‘Play is the work of the child’ (Froebel, 1876). Play-based activities as an effective vehicle for learning appear to meet all three of the above educational aims. Traditionally, play has a place at the heart of early childhood education as the recognized way that young children learn most effectively. It is argued that play offers opportunities from which children will benefit hugely, both cognitively and socially. On the intellectual side, play-based learning – because of its highly motivating, self-directing qualities – encourages engagement, concentration, task completion and the development of problem-solving abilities. Social and communication skills of negotiation and collaboration with peers are also demanded in many play situations.

    Play has its critics, however. Studies (for example, Bennett et al., 1997) have shown that play activities can be low in intellectual challenge and often repetitive and time-wasting for children, particularly in Key Stage 1. Researchers have found that infant teachers have an idealized, somewhat sentimental view of play, considering it to have educational validity at all times and in all circumstances but without a clear sense of how or why. It appears that some teachers under-exploit its learning potential. Debate whether play is as educationally valuable as early years teachers would like to believe comes from a lack of clarity about what is and what is not play. This despite many attempts at precise and comprehensive definitions! One way forward is a categorization of play-based activities developed in order to assess the educational value of play. How can activities which can be described as ‘playful’ be categorized?

    Play-Based Activities
    Widely Used Criteria for Evaluating Play Events

    Researchers have developed frameworks which take into account the nature of play and its complexity by categorizing the way in which it can cover a variety of dimensions. Brooker (2002) has summarized the research evidence on the learning outcomes of play. Parten (1932) described the developmental changes that occur in the social groupings that arise when children are playing and noted that, as they grow older, children engage in more associative and co-operative play and play less on their own. Her categories are as follows:

    Evidence from Observational Studies

    Smilansky (1968; 1990) investigated the frequency and complexity of children's ‘socio-dramatic’ or ‘fantasy’ play and she suggests that socio-dramatic play in pre-school and school settings is a valuable stimulus for emotional, social and intellectual growth. Smilansky claims that ‘it is the make-believe process … that is pivotal’ (1990: 35). She developed the following criteria with the potential to develop children's intellectual capacity:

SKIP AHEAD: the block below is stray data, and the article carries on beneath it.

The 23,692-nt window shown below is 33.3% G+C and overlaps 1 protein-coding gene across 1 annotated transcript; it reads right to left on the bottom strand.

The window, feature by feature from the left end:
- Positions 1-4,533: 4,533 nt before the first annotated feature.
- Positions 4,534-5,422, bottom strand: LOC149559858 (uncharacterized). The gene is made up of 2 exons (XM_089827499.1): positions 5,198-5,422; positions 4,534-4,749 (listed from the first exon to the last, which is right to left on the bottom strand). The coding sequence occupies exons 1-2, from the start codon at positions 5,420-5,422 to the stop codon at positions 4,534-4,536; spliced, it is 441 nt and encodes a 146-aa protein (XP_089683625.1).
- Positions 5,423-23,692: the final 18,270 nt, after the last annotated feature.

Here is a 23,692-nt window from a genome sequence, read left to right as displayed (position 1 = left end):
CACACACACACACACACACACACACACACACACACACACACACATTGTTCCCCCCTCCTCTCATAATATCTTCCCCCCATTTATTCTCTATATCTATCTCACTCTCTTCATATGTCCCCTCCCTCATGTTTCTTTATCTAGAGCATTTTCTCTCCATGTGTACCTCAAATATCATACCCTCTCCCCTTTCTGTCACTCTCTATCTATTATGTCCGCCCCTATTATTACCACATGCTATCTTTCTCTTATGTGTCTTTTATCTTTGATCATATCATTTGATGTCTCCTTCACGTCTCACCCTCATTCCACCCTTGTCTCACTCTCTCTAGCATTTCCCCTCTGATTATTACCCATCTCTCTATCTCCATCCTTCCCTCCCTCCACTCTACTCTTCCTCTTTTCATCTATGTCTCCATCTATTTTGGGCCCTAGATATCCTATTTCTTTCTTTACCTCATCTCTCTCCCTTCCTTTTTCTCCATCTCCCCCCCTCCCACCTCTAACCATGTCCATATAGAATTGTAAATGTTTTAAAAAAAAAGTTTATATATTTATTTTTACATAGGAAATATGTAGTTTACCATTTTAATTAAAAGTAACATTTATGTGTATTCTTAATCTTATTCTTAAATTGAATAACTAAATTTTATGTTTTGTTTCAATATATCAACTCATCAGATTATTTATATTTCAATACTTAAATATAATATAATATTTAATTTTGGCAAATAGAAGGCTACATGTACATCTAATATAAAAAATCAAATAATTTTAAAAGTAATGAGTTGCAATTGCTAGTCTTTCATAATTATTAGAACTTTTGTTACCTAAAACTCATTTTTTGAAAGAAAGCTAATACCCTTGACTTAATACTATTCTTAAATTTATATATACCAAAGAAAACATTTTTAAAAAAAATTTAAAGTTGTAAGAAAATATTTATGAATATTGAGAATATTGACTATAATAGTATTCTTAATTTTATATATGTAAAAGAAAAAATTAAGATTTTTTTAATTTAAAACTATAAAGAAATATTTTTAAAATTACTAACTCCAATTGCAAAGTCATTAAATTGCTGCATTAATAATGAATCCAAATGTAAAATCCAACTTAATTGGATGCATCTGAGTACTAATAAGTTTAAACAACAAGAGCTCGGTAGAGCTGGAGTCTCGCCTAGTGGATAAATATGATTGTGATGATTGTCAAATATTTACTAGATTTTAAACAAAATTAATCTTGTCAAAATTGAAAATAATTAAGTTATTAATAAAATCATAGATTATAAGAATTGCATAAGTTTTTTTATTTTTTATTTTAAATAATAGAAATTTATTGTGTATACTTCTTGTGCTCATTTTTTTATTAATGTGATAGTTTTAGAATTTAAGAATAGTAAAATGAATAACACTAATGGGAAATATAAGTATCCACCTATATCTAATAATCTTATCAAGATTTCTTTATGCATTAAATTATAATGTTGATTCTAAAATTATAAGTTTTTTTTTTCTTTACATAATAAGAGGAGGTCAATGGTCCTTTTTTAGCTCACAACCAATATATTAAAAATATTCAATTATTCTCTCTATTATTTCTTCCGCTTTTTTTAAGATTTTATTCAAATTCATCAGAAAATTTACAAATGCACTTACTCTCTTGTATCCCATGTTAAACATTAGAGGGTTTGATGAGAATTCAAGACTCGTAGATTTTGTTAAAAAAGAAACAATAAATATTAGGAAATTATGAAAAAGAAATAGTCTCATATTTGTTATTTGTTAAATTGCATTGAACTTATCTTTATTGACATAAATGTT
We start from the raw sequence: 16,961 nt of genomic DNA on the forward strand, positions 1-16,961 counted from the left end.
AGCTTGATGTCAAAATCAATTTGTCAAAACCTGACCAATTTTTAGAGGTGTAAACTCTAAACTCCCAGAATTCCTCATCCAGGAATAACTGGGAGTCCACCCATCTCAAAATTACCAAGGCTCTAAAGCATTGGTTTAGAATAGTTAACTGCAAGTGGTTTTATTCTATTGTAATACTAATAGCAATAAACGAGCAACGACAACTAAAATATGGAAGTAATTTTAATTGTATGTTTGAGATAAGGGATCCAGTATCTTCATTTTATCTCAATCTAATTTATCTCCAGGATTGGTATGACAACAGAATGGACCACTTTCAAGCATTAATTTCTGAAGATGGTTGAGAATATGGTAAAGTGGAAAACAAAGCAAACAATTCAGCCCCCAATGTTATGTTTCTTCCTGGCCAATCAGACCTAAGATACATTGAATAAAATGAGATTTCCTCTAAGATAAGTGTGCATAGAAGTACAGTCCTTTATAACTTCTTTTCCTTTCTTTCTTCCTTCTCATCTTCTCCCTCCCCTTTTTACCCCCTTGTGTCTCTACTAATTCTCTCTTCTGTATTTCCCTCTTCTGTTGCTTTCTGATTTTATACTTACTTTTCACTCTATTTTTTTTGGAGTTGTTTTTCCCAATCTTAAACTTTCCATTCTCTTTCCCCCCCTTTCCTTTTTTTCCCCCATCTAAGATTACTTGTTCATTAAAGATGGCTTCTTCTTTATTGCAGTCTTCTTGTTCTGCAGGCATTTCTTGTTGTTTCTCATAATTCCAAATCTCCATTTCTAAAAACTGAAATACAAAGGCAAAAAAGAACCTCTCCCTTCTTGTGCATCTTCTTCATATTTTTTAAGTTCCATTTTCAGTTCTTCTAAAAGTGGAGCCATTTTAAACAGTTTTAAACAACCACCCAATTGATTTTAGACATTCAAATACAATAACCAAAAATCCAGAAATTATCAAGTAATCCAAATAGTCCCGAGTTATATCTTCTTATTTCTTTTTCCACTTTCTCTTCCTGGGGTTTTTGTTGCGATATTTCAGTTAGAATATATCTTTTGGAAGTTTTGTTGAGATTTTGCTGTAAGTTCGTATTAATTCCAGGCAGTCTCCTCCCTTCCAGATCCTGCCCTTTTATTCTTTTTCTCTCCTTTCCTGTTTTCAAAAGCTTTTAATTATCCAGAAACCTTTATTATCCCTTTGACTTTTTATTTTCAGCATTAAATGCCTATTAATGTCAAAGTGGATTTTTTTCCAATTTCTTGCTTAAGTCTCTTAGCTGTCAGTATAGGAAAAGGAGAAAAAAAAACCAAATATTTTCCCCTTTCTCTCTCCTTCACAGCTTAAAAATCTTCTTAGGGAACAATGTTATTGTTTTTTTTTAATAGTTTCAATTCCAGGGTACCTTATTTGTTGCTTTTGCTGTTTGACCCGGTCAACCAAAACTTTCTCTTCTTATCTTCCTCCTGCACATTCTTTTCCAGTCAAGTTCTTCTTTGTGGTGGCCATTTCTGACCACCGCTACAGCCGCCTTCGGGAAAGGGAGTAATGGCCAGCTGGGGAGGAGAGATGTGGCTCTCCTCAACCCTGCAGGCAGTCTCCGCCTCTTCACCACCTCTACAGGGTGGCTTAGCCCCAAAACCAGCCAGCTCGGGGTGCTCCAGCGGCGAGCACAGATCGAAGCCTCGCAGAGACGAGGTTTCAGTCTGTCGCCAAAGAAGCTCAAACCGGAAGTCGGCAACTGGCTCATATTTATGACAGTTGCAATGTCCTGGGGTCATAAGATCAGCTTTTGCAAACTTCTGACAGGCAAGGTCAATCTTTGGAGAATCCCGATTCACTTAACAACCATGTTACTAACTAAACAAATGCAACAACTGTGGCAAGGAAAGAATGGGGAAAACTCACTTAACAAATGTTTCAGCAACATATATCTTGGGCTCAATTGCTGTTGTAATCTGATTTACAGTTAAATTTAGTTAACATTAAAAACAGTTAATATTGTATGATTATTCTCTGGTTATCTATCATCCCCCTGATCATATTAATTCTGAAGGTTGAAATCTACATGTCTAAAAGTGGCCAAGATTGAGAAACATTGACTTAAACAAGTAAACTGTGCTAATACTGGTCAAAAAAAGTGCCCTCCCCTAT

Research Evidence from the Oxford Preschool Research Project

    Sylva et al. (1980) developed criteria which were used in the most informative research studies designed to undertake detailed ‘target child’ observations on 3–5-year-olds. The researchers coded the behaviour of each ‘target child’ on action codes, social codes and play bouts, using children in different forms of pre-school provision (120 children aged 3.6 and 5.6). They looked for the ‘task settings’ and ‘social settings’ associated with a high level (‘yield’) of cognitively challenging and complex play.

    Their main findings lead them to recommend that:

    • activities should have a clear goal structure;
    • children should work in pairs; and
    • adults should have a tutorial role.

    The most beneficial situations in terms of the level of the cognitive demand on the child and which led to intellectual gains include construction materials of all kinds, structured tasks and art activities, as well as pretend play and small-world play; and settings in which a child interacts with a peer or adult.

    The categories Sylva and colleagues developed aimed to take account of the complexity within both social and cognitive dimensions in the following way:

    Activities which meet the criteria potentially offer valuable learning opportunities for children to develop in a variety of ways and across a range of dimensions. However, progress depends upon the level of intellectual and social maturity of the children, and the relationship between it and the activity in which they are engaged.

    The Importance of Play